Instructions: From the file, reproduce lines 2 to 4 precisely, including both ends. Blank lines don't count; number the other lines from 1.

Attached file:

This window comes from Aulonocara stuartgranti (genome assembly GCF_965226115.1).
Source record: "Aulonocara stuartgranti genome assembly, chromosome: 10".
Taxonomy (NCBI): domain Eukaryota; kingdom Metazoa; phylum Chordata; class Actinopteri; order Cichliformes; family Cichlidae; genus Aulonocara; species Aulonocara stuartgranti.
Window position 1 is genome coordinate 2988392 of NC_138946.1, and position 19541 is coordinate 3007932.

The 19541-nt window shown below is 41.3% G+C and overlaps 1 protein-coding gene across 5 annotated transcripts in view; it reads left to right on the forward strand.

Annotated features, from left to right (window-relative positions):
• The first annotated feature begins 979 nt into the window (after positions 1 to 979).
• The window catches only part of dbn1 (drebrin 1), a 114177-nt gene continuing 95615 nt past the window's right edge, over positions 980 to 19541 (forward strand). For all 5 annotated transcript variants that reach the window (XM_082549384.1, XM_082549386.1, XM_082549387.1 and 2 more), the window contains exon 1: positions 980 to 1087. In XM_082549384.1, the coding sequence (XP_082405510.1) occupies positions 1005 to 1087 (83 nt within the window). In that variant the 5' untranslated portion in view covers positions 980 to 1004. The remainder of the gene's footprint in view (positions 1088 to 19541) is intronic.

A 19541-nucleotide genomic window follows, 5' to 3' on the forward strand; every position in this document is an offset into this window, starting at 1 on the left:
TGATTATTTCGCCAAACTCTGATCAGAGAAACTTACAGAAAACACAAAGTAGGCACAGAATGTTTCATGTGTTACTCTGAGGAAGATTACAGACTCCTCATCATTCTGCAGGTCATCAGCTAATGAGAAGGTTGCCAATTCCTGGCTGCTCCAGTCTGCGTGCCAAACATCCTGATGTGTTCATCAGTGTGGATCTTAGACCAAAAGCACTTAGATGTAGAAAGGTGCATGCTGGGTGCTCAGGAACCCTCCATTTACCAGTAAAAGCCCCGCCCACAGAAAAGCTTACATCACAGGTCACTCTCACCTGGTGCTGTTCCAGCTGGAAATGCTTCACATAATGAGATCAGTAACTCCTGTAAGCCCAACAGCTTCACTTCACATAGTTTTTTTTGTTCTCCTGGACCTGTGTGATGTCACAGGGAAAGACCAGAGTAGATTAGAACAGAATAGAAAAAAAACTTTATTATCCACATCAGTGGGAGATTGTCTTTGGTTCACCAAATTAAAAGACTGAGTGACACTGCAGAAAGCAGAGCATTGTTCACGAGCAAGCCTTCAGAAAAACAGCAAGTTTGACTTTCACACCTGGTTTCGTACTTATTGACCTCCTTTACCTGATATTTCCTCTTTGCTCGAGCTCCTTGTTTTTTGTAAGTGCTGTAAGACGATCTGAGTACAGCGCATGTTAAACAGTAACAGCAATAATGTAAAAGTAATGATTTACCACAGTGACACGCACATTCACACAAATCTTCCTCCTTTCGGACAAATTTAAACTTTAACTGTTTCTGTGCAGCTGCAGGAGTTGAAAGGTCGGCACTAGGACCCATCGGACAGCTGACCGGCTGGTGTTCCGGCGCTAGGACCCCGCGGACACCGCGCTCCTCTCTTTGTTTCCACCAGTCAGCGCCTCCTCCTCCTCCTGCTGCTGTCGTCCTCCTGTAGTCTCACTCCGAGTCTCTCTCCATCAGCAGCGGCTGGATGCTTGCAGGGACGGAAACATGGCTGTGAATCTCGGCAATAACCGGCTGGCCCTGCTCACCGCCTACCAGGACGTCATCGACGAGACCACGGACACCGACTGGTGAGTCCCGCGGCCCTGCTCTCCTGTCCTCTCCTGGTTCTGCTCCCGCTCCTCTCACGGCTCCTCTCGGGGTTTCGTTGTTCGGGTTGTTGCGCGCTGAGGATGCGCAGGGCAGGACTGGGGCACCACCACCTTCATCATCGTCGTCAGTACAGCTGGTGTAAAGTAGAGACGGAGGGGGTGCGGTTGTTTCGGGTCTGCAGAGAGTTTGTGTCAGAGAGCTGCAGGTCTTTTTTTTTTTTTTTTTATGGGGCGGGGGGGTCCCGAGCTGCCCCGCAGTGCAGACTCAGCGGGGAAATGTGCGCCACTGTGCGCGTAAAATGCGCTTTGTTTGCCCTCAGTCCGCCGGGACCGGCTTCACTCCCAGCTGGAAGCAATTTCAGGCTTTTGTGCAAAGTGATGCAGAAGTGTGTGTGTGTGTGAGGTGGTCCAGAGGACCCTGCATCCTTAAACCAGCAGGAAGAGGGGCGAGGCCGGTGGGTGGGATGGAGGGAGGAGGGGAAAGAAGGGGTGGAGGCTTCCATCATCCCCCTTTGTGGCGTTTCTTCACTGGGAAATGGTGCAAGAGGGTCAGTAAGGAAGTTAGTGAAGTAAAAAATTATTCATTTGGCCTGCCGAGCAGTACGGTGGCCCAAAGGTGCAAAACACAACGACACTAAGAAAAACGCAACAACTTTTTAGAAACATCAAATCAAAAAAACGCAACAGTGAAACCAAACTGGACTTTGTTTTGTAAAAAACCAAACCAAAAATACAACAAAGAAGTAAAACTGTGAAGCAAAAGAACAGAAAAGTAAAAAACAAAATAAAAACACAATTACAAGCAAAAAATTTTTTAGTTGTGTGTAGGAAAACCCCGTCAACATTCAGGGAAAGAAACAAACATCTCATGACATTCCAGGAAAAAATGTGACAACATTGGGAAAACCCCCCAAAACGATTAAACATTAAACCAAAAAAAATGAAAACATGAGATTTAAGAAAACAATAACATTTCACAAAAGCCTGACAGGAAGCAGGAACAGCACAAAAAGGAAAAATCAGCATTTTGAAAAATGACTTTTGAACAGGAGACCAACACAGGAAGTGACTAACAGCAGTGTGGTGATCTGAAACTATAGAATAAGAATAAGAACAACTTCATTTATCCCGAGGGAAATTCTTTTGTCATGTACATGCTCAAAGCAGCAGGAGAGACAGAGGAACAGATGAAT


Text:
Source record: "Aulonocara stuartgranti genome assembly, chromosome: 10".
Taxonomy (NCBI): domain Eukaryota; kingdom Metazoa; phylum Chordata; class Actinopteri; order Cichliformes; family Cichlidae; genus Aulonocara; species Aulonocara stuartgranti.
Window position 1 is genome coordinate 2988392 of NC_138946.1, and position 19541 is coordinate 3007932.